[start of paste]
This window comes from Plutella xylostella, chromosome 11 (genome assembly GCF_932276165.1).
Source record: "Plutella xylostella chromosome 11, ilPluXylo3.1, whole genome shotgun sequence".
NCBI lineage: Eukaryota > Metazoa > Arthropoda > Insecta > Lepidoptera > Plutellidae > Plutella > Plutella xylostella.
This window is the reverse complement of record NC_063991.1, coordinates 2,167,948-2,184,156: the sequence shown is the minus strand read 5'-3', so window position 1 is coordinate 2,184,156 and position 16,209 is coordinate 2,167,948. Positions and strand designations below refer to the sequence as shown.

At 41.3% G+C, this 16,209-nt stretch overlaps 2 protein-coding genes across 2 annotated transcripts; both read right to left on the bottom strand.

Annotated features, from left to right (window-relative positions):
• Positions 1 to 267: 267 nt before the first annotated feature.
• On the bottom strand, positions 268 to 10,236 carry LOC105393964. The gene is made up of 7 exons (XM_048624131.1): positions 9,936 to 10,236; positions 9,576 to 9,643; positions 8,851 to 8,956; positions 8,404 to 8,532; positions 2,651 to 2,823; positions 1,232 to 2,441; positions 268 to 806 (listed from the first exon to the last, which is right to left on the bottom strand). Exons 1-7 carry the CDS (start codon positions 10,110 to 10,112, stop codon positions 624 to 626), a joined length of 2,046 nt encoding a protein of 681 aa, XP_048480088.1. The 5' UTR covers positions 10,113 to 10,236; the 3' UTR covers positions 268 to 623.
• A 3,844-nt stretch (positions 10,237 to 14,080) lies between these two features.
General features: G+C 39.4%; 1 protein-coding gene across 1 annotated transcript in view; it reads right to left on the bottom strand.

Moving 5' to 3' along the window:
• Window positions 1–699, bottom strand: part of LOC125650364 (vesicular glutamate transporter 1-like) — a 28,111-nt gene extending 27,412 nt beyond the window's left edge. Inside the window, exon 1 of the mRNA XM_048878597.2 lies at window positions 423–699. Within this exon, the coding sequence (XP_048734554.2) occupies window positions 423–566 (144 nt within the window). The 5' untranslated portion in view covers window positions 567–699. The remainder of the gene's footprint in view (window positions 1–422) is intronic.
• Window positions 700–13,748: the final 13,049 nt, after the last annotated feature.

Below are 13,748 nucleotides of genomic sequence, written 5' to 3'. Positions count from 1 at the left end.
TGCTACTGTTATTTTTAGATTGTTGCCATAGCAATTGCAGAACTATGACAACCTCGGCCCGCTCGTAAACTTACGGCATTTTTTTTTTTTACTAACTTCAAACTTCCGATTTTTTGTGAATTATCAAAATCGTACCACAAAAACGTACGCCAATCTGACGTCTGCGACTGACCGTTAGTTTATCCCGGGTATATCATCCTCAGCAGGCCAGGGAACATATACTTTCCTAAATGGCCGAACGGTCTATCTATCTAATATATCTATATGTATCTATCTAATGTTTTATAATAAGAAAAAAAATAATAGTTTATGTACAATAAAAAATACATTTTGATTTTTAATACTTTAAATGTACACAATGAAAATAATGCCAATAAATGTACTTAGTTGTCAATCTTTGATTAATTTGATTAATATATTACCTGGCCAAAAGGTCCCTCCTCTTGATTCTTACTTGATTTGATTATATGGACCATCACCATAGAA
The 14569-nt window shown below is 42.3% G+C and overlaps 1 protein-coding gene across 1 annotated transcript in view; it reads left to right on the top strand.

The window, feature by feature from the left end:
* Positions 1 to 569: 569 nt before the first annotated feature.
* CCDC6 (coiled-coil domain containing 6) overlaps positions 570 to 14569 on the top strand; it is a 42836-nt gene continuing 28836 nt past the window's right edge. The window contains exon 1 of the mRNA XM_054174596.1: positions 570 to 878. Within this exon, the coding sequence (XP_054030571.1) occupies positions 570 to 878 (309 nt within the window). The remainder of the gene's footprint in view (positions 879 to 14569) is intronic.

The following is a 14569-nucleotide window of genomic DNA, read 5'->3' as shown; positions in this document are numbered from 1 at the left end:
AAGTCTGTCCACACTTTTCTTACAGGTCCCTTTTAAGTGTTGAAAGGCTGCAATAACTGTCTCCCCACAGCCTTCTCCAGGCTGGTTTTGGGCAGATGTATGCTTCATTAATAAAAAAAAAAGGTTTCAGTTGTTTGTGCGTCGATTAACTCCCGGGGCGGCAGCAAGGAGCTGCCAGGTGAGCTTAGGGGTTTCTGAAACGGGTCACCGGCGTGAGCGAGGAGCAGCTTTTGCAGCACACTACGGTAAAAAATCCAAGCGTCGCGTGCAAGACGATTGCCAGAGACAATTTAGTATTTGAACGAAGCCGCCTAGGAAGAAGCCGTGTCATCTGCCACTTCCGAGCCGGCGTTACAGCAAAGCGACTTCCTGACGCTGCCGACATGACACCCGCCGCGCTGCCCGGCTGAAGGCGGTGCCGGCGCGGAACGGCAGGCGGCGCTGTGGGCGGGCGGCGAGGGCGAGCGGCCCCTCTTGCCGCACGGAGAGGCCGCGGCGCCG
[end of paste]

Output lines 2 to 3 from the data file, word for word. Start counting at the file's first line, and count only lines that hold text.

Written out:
Source record: "Plutella xylostella chromosome 11, ilPluXylo3.1, whole genome shotgun sequence".
NCBI lineage: Eukaryota > Metazoa > Arthropoda > Insecta > Lepidoptera > Plutellidae > Plutella > Plutella xylostella.